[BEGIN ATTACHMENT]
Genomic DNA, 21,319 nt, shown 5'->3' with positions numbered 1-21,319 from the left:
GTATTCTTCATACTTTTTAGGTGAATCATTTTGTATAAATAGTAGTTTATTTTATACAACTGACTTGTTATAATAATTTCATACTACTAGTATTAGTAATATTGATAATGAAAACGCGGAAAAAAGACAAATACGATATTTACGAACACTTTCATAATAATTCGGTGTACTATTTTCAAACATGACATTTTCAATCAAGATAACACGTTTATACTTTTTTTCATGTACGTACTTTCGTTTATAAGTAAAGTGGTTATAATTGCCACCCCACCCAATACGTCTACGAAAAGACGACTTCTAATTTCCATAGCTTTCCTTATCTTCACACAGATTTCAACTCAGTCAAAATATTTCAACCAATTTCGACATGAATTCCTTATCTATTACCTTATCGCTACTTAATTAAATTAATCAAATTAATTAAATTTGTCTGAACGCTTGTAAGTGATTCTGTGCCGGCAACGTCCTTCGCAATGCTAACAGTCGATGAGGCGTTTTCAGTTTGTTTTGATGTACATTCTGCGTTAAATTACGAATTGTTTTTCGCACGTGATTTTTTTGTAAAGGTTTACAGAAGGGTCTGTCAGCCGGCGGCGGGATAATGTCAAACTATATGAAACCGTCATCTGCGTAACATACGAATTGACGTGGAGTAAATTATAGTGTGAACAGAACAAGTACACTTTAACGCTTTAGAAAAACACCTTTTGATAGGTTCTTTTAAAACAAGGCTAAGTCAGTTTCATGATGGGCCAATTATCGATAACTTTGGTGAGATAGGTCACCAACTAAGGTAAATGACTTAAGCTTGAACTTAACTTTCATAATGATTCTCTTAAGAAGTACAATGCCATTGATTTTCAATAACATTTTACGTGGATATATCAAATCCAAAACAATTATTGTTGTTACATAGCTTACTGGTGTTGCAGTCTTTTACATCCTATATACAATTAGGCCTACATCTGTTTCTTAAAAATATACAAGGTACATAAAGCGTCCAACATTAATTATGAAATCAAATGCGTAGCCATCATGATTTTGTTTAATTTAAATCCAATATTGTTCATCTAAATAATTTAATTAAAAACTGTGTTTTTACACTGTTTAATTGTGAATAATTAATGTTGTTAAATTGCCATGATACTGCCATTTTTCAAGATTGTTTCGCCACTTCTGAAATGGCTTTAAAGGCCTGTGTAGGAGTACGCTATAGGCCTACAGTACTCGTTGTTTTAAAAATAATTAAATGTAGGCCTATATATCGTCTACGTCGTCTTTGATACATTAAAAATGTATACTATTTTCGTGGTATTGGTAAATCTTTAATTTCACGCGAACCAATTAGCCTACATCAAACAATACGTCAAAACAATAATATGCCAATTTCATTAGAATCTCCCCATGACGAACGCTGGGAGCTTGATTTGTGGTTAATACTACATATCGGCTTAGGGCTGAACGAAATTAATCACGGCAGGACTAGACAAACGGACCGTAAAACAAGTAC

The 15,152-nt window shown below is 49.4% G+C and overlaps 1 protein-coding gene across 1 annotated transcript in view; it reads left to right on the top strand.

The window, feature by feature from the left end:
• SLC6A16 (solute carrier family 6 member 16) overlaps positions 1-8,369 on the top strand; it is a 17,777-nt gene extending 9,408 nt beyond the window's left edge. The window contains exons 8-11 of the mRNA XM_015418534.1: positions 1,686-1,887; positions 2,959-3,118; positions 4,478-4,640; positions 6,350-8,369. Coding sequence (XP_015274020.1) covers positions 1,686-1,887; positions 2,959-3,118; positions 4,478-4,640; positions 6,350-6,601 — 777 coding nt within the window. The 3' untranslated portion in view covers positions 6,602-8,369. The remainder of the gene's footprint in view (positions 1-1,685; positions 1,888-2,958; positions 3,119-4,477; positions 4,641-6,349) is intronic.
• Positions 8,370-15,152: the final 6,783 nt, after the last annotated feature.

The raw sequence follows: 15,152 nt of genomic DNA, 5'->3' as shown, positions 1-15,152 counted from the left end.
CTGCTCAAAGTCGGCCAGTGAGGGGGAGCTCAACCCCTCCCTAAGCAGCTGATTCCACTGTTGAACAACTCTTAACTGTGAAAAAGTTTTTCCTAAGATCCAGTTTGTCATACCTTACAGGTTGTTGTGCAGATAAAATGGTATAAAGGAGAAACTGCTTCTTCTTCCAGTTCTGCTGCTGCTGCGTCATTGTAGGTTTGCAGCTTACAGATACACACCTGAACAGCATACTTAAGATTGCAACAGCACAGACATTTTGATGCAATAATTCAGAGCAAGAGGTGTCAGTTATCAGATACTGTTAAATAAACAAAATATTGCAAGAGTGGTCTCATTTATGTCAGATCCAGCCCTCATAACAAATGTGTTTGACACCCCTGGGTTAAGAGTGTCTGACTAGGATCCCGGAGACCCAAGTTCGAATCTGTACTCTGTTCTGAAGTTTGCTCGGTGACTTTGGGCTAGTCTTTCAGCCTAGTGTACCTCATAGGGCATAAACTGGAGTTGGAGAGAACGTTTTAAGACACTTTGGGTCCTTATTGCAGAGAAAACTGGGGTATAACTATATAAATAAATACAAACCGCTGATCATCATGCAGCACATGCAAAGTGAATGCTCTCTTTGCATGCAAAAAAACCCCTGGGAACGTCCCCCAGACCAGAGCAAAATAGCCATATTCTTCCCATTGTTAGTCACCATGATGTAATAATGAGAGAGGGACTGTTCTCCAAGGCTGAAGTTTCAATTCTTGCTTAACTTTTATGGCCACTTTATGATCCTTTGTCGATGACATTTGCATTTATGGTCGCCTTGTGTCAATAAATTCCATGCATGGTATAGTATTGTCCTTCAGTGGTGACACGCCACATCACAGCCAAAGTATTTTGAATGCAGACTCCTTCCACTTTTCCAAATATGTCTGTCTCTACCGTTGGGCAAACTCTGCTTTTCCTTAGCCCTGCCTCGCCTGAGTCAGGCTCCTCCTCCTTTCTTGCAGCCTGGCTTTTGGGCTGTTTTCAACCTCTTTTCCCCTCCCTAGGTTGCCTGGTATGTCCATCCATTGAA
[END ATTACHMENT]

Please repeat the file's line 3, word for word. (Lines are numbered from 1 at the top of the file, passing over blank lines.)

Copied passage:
The 15,152-nt window shown below is 49.4% G+C and overlaps 1 protein-coding gene across 1 annotated transcript in view; it reads left to right on the top strand.